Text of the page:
West Tennessee and Western Kentucky are suffering from one of the worst droughts in recent memory. Crops are dying. That means farmers are watching a year’s salary literally burn up. People are falling victim to heat stroke. Yards are going from green to brown to “dirt” in some places.
As of June 25, Lawrenceburg, Tennessee, was 15.38 inches of precipitation below normal for the year, Paducah, Kentucky was 13.01 inches behind, and Evansville, Indiana 11.94 inches behind according to the US Drought Monitor.
Unbelievable heat is creating a situation where refreshment is harder to find for everyone, and impossible for a small group of folks.
Authorities are opening relief shelters for folks who don’t have safe places to retreat from the heat.
Heat is oppressive. It drains your strength. It dehydrates living tissue, threatening illness and death. Death is a frequent threat when we experience conditions like those in communities all around us.
Is it any wonder that water is such a prominent image in Scripture? The chaos of creation began as God moved across the waters. Israel passed through water not once, but twice on the way to the Holy Land. Jesus, nurtured in the water of the womb, turned water into wine, washed his disciples’ feet in water, and was baptized in the waters of the Jordan.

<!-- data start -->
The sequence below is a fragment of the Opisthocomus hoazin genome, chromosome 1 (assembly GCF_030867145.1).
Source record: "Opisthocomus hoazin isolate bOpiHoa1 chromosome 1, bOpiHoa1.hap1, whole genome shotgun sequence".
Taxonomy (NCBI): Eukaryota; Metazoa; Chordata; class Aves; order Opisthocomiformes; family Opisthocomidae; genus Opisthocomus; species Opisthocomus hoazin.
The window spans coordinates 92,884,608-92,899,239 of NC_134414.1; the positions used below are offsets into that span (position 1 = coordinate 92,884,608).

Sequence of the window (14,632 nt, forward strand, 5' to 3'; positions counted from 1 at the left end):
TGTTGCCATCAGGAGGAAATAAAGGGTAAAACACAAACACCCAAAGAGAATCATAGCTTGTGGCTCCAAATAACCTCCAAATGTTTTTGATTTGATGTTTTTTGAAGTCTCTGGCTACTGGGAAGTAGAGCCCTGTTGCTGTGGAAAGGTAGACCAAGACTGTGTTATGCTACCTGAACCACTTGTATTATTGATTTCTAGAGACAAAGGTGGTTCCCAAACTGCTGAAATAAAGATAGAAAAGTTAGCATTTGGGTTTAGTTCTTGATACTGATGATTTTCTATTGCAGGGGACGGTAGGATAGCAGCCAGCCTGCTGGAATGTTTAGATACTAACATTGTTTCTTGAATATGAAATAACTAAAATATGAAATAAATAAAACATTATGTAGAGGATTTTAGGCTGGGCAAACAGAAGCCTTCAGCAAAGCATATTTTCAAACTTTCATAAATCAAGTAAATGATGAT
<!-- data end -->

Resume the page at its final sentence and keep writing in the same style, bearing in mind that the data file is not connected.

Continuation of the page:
And immediately after, he was tempted in the permanent drought of the desert. Drought not unlike the waterless heat that is all around us.
On days like this, Heaven is like the simple act of walking into a safe place where cold air is blowing from every air conditioning vent. Heaven is like a cold drink from a sweating glass, or an ice chip melting down the back of your neck. Heaven is like a shaded seat in the back yard with a cool breeze blowing in an hour or so after the sun goes down.
Days like this remind me that there’s a blessing for those of us who offer a cup of cold water in Jesus name.
You can see people who are suffering in the heat. Can you see the people who are suffering in the God-drought? Offer them the refreshment of Jesus Christ — and a cup of cold water. It’s hot outside.
Author Bio: Joey Reed
Joey is an ordained minister of the United Methodist Church serving at Grace UMC. He is still figuring it all out with the help of his wife Laurinda and children Jack and Rebecca. They live in Jackson, Tennessee and enjoy a nice popsicle from time to time.